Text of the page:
HEADQUARTERS DEPARTMENT OF THE SOUTH, Hilton Head, S. C., April 30, 1863.
Honorable EDWIN M. STANTON,
Secretary of War, Washington:
DEAR SIR: With opportunities of observation larger and perhaps more closely improved than have fallen to the lot of any other general officer in the service, I am happy to be able to announce to you my complete and eminent satisfaction with the results of the organization of negro regiments in this department. We have now three regiments in operation, of which two have been in active service against the enemy, and two additional regiments, five in all, will be raised by the enrollment, under general orders, of all the surplus laborers inter Quartermaster's, Commissary, Ordnance, and Medical Departments, together with those employed as servants or laborers by the speculators and traders at the various posts.
In the field these regiments, so far as tried, have proved brave, active, docile, and energetic, frequently outrunning by their zeal and familiarity with the Southern country the restrictions deemed prudent by certain of their officers and never disgracing their uniform by pillage or cruelty;and so conducting themselves, upon the whole, that even our enemies, though more anxious to find fault with these than with any other portion of our troops, have not yet been able to allege against them a single violation of any of the rules of civilized warfare.
I find the colored regiments hardly, temperate, strictly obedient, possessing remarkable aptitude for military training, and deeply imbued with that religious sentiment (call it fanaticism, such as like) which made the soldiers of Oliver Cromwell invincible. They are imbued with a burning faith that now is the time appointed by God, in His All-wise Providence, for the deliverance of their race; and under the heroic incitement of this faith I believe them capable of courage and persistency of purpose which must in the end extort both victory and admiration. Their faith is childlike in its purity, fervor, and pathos. They accept with patience the slights and sneers occasionally thrown upon them by thoughtless or malignant hands, assured that inthe day of trial or conflict they possess and stand ready to evince those qualities of true manhood and soldiership which must redeem in the eyes of all just and generous men, however prejudiced, the misfortune of their darker skins and that condition of utter degradation out of which they feel themselves but now emerging.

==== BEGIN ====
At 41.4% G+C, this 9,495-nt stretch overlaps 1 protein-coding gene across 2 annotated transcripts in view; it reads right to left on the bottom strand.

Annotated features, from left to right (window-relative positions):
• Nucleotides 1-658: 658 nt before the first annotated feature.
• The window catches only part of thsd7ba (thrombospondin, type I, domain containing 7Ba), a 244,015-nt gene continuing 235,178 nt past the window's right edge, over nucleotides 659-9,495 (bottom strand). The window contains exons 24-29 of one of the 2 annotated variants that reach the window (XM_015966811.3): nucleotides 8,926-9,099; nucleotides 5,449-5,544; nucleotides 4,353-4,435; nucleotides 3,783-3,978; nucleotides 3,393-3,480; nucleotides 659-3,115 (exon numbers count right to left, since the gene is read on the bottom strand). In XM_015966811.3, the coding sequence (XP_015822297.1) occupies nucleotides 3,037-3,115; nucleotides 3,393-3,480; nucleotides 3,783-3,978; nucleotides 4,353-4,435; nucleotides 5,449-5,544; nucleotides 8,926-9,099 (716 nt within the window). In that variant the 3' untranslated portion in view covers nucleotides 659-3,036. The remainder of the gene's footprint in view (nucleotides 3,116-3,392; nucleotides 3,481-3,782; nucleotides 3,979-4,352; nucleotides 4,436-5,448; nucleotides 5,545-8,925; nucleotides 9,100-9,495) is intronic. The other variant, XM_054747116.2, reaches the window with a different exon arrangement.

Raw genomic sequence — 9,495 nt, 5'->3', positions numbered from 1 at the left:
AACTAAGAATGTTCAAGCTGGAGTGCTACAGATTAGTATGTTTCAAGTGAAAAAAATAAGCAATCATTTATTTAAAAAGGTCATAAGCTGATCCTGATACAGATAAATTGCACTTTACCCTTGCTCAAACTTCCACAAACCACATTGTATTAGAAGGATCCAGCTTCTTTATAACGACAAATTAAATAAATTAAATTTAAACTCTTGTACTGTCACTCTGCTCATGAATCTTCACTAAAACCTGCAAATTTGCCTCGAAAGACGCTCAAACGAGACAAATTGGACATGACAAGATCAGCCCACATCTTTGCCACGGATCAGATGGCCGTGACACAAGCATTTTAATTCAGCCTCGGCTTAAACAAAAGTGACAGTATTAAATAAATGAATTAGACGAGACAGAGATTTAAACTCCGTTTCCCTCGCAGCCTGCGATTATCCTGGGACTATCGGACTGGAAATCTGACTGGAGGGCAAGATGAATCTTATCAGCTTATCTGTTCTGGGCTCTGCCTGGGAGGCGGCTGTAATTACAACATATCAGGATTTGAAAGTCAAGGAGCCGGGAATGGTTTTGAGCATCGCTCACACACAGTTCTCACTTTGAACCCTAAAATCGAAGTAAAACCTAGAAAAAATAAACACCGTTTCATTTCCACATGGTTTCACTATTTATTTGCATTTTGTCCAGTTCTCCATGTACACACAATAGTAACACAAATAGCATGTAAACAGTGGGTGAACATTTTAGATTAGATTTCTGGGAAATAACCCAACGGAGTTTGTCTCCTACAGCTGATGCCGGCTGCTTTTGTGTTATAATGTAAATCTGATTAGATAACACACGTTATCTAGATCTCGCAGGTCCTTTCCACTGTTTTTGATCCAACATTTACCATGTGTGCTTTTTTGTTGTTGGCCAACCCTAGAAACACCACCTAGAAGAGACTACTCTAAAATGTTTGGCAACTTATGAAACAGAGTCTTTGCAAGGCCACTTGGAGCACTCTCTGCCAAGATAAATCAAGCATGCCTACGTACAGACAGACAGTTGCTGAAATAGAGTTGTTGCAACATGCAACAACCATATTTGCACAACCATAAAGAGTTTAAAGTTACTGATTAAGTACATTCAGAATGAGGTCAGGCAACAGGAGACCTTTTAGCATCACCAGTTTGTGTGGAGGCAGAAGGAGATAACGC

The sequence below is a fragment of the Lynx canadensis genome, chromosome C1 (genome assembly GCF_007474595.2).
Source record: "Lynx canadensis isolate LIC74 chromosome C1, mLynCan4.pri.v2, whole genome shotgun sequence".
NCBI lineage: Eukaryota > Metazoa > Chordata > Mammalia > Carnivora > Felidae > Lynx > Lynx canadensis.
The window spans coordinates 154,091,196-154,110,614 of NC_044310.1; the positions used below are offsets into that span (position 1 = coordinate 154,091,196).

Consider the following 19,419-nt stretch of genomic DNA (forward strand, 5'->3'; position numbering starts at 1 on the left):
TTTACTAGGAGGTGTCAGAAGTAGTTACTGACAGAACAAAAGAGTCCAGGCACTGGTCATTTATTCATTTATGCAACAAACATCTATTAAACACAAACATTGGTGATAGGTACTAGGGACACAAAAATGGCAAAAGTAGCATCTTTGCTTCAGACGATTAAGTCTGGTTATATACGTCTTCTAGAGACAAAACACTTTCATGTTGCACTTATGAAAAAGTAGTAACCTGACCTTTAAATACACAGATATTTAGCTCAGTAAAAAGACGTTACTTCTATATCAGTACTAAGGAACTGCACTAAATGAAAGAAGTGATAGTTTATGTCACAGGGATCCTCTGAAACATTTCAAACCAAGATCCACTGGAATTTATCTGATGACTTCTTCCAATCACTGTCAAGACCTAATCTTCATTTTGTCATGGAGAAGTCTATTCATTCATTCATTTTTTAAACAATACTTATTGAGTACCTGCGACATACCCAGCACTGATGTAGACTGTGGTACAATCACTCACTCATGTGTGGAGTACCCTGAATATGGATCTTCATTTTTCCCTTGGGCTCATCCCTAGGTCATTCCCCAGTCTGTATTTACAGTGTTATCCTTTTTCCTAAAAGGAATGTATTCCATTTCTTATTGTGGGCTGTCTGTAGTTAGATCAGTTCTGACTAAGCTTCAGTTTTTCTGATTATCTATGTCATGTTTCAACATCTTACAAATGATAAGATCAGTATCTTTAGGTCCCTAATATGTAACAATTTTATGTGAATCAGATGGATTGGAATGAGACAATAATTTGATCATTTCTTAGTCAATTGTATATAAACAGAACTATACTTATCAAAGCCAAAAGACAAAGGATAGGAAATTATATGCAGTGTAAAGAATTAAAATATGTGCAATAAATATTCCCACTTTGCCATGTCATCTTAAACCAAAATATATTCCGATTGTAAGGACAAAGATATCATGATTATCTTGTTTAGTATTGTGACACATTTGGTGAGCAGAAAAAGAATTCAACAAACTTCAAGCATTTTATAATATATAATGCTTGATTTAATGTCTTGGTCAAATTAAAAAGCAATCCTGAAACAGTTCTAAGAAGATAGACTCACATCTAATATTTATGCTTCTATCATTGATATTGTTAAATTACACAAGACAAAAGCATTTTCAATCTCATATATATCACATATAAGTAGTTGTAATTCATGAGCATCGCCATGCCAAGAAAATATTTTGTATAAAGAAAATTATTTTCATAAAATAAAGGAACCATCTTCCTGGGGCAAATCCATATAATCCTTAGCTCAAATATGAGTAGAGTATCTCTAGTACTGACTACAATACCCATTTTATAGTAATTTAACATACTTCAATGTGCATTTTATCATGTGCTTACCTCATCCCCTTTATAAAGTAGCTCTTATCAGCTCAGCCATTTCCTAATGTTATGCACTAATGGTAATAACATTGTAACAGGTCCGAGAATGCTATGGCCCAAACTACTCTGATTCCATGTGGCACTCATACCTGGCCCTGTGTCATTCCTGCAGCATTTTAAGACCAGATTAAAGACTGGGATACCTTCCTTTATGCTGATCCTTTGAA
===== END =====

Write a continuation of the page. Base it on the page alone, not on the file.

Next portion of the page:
And in this connection I am also happy to announce to you that the prejudices of certain of our while soldiers against these indispensable allies are rapidly softening or fading out, General Orders, Numbers 17, of this department (of which copy is inclosed*) having done much to allay the irrational bitterness of feeling fomented by pro-slavery, semi secession sympathizing officers. Under that order vast numbers of non-commissioned officers and deserving privates of our white regiments were recommended by their company, field, brigade, and division commandeers for promotion as commissioned officers of the colored troops, and with every appointment thus made made an increased respect for and interest in the organization and fortunes of the colored brigade became perceptible.
*See Series I, Vol. XIV, p. 1020.
12 R R-SERIES III, VOL III